In other words, alcohol abuse is claiming the highest percentage of lives among young workers and new parents. The three leading causes of these excessive alcohol-attributable deaths for both men and women ages 20 to 34 were substance overdose in conjunction with high blood alcohol levels, motor vehicle accidents and homicide.

Among US adults ages 20–49, the percentage of deaths attributable to alcohol abuse was generally higher in the country’s West, upper Midwest and the Northeast, and generally lower in the Southeast.

The highest percentage of alcohol abuse attributable deaths among those aged 20–34 was in New Mexico, where it accounted for 33.3 percent of deaths. This was followed by South Dakota, at 30.6 percent, and the nation’s capital, Washington D.C., where it accounted for 30.5 percent of total deaths.

The stunning findings in this latest study on deaths from excessive alcohol use are in line with other figures showing the rising toll from “deaths of despair,” which have been exacerbated by the COVID-19 pandemic, in addition to the proliferation of fentanyl, the highly potent and deadly synthetic opioid.

Deaths from drug overdoses in 2021, the second year of the pandemic, neared 108,000, fueled by an ever-worsening fentanyl crisis. Since the CDC began collecting data two decades ago, overdose deaths in the US have surpassed a shocking 1 million. Prior to the pandemic, the US was already suffering from a surge of deaths from suicides, overdoses and gun violence.

The official number of deaths attributed to the coronavirus pandemic—1,065,571 according to the latest CDC figures—is a vast undercount. It takes into account only those death certificates that list COVID-19 as the cause of the death. The increase in deaths from alcohol and substance abuse is an indication of social stresses that existed in the US long before the pandemic and have only been exacerbated by it.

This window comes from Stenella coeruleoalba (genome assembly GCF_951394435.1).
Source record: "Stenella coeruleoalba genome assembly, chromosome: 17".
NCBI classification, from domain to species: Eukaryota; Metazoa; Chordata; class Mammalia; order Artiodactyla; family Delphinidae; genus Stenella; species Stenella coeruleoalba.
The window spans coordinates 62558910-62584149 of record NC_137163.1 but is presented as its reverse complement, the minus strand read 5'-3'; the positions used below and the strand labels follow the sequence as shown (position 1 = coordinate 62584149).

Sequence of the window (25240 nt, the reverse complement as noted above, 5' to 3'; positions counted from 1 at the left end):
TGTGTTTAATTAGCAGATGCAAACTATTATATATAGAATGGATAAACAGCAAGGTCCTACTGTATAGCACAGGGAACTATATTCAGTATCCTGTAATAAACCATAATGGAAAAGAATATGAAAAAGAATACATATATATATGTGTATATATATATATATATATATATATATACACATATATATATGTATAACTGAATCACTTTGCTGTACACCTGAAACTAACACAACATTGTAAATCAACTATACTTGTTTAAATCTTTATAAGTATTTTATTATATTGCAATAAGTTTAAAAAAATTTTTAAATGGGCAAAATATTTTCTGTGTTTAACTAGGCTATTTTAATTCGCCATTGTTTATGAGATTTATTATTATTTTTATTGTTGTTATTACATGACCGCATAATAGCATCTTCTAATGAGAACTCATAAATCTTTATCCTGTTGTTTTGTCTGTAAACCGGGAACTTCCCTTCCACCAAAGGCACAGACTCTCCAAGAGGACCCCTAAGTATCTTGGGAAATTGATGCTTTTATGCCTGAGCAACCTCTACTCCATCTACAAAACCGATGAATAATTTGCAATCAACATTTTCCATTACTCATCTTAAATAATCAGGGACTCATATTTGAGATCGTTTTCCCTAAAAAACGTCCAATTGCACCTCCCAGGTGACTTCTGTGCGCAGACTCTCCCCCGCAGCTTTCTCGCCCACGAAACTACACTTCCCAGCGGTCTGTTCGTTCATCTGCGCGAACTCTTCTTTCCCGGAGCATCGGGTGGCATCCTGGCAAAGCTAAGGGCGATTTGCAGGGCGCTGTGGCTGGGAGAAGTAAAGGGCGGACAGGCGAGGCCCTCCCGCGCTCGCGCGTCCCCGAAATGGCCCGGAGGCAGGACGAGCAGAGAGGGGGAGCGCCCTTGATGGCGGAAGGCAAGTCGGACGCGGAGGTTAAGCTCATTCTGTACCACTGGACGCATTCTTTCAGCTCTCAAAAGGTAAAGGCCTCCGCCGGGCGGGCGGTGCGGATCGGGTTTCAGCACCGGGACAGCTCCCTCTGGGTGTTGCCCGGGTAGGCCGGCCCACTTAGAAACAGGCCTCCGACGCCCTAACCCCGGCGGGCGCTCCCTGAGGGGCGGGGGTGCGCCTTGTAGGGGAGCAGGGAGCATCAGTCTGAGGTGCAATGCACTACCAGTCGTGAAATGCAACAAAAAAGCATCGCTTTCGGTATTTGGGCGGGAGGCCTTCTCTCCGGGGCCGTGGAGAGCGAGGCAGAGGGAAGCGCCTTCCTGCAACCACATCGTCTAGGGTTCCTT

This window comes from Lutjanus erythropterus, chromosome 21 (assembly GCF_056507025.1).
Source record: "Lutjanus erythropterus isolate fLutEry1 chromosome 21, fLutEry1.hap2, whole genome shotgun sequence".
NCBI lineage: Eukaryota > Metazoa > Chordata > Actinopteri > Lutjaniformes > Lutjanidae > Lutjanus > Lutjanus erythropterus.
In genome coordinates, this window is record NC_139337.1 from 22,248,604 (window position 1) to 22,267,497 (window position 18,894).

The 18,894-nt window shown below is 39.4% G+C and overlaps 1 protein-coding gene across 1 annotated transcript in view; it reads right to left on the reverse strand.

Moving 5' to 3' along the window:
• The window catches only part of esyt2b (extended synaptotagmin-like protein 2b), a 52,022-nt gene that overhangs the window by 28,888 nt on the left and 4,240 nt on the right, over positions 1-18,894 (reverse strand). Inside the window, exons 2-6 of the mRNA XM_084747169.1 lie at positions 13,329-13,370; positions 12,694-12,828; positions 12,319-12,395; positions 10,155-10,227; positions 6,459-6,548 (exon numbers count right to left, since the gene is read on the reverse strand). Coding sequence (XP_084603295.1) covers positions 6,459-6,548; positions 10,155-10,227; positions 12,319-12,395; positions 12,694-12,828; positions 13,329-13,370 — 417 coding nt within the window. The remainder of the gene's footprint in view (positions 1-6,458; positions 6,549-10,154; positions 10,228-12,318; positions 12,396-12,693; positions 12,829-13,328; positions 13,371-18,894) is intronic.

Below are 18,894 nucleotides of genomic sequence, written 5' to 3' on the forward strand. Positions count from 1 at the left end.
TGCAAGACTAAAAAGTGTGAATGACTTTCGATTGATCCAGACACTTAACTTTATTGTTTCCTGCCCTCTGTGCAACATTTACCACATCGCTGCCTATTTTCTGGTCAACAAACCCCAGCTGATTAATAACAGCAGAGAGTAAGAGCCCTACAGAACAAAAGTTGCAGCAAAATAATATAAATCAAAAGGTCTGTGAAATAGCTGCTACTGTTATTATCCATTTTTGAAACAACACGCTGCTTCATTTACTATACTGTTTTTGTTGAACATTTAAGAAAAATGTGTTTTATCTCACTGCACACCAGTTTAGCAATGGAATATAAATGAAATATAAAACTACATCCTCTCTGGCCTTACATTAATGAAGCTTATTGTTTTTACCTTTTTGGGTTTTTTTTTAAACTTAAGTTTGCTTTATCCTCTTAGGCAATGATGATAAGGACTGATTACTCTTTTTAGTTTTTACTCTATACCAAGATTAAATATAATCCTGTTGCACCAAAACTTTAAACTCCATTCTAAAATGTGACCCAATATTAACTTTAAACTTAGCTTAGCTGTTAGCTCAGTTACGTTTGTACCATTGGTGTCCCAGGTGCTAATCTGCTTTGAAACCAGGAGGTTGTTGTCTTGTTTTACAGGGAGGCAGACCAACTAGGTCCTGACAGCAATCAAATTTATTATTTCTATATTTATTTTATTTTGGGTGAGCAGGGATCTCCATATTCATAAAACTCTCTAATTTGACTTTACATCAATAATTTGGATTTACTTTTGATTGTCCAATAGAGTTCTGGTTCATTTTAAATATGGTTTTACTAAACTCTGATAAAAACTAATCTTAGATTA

The relationship between the coronavirus pandemic and alcohol and substance abuse is a complex one, but one thing is certain: the social inequality, economic distress and accompanying alienation of large numbers of people in capitalist society have been aggravated over the past three years in America and around the world.

A provisional report from the CDC earlier this year estimated that life expectancy fell for the second year in a row in 2021, dropping by 0.9 years. The decline was 1.8 years in 2020, for a two-year total of 2.7 years. The COVID-19 pandemic has reduced US life expectancy at birth to 76.1 years, the lowest level since 1996 and the largest two-year reduction since 1923, in the wake of World War I and the 1918 flu pandemic.

Undoubtedly, government policies forcing workers into COVID-infested factories and children and teachers into unsafe schools under these conditions have contributed to the increase in drug- and alcohol-related illnesses and deaths.

The criminal policies of the government, under both Trump and Biden, are responsible for the deaths and suffering of millions in the pandemic. A rational and scientifically sound response to the pandemic is an alien concept to the corporations and their political representatives as they seek to increase the profits of the wealthy amidst this social misery.

An answer to the scourges of addiction and substance abuse cannot be separated from a socialist response to the pandemic, which necessitates a revolutionary mass movement led by the working class to rebuild society on socialist foundations, including the establishment of socialized medicine to address society’s medical and social ailments.